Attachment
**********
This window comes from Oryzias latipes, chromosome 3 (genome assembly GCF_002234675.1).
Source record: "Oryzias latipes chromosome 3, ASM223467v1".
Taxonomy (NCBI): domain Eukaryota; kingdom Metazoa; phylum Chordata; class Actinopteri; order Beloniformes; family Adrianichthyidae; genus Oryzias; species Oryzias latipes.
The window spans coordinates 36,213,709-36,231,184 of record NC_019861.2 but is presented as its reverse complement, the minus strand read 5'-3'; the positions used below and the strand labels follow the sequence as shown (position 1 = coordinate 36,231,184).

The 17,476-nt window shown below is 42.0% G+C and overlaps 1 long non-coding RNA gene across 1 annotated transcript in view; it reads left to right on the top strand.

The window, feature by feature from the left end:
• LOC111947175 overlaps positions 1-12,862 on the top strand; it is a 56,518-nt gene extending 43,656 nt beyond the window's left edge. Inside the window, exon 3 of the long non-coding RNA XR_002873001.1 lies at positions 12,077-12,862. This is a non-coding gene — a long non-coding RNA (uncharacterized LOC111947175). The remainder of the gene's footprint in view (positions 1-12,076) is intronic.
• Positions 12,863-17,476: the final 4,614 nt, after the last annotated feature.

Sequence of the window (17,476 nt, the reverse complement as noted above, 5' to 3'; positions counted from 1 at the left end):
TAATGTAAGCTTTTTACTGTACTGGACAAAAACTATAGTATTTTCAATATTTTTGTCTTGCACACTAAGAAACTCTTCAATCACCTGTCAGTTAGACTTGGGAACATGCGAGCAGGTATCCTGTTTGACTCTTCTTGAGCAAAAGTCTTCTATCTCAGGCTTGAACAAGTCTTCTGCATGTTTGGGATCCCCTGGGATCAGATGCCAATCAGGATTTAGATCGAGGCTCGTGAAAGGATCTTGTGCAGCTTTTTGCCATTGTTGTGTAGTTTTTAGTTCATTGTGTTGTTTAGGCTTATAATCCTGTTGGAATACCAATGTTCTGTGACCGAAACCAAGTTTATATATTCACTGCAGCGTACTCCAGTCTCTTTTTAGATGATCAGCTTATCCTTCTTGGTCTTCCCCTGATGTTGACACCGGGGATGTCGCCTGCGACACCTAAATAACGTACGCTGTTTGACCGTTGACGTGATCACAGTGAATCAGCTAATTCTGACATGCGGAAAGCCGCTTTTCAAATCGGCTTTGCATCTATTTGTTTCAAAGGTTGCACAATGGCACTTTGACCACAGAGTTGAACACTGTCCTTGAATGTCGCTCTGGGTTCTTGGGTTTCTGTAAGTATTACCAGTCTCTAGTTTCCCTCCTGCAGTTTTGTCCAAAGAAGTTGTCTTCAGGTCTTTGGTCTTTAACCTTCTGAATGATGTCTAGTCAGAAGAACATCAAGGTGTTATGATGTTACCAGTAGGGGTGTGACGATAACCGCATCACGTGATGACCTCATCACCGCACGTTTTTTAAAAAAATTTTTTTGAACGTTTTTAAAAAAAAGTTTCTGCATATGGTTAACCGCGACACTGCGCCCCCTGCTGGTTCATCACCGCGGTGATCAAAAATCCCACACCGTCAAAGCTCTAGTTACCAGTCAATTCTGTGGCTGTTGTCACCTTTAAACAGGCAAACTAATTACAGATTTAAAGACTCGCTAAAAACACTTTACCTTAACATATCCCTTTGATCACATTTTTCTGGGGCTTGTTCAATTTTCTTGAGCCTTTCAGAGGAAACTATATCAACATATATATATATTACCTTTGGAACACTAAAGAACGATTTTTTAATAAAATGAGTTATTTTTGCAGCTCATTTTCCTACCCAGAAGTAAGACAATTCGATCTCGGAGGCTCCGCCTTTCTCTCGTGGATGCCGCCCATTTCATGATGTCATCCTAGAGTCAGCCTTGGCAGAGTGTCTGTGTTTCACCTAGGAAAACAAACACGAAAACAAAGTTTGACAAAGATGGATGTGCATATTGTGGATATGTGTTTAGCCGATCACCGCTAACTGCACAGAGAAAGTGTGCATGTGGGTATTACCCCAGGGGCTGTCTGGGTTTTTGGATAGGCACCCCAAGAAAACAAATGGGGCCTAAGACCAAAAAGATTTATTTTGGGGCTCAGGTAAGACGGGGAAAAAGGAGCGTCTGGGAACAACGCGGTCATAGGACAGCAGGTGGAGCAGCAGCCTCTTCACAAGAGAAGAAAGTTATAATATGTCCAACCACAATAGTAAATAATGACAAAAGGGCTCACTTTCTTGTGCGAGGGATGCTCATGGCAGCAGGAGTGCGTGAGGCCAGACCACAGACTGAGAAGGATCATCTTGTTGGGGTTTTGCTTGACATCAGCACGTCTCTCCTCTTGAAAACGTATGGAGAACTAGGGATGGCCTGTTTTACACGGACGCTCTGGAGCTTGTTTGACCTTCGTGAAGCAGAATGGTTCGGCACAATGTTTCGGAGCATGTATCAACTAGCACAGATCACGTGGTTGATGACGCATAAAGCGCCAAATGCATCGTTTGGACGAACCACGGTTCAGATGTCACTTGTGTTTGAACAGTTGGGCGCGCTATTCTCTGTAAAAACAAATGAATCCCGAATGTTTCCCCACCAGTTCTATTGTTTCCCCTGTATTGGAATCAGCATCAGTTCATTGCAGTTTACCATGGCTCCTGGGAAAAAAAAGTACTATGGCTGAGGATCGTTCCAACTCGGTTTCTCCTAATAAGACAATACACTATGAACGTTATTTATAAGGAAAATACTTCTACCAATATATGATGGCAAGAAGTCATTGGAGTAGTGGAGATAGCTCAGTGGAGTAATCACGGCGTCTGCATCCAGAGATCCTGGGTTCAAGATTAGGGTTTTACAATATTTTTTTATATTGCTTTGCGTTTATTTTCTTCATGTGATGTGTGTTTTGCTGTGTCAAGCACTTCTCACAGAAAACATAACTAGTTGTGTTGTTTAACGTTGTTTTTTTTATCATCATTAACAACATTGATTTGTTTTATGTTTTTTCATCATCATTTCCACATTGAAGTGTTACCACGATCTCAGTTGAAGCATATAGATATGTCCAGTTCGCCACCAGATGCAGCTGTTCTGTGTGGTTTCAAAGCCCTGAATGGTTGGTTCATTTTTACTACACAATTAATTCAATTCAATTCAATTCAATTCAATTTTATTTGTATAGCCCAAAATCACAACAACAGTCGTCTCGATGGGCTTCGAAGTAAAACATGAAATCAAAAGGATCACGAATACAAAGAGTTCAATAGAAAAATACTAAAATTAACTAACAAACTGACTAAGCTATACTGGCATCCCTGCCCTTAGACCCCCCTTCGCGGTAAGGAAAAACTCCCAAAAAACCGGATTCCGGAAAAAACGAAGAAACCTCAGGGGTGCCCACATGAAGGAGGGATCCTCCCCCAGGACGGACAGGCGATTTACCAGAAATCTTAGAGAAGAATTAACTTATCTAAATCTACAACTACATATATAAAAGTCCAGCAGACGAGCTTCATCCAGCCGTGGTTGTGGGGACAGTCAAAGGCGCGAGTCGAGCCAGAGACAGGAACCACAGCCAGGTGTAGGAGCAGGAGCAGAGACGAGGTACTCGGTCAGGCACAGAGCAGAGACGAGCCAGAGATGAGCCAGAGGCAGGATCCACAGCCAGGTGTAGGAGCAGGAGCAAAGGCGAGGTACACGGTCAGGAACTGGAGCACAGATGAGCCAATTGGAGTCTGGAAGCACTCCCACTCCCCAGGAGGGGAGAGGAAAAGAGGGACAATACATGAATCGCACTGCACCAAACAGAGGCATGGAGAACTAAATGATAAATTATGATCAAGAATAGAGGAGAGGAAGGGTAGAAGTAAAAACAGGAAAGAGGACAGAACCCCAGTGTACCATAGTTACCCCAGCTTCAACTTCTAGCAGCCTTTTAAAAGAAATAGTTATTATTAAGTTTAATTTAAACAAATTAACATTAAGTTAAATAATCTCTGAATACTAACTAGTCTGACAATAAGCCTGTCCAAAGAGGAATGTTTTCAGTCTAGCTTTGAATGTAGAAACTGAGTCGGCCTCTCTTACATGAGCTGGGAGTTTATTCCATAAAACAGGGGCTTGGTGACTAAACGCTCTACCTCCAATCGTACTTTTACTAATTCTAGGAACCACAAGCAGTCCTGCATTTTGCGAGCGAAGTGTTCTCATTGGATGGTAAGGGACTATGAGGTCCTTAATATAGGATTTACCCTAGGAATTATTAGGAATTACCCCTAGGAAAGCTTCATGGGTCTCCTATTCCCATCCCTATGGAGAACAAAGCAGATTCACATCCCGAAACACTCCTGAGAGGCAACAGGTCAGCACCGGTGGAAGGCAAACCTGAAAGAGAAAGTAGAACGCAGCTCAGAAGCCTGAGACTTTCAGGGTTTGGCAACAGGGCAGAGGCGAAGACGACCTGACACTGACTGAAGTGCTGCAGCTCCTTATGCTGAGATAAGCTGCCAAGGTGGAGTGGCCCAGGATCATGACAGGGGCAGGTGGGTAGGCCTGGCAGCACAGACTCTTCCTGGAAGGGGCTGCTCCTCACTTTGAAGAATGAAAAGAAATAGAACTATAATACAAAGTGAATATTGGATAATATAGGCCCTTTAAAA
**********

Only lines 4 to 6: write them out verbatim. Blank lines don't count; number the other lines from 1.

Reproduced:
The window spans coordinates 36,213,709-36,231,184 of record NC_019861.2 but is presented as its reverse complement, the minus strand read 5'-3'; the positions used below and the strand labels follow the sequence as shown (position 1 = coordinate 36,231,184).

The 17,476-nt window shown below is 42.0% G+C and overlaps 1 long non-coding RNA gene across 1 annotated transcript in view; it reads left to right on the top strand.

The window, feature by feature from the left end: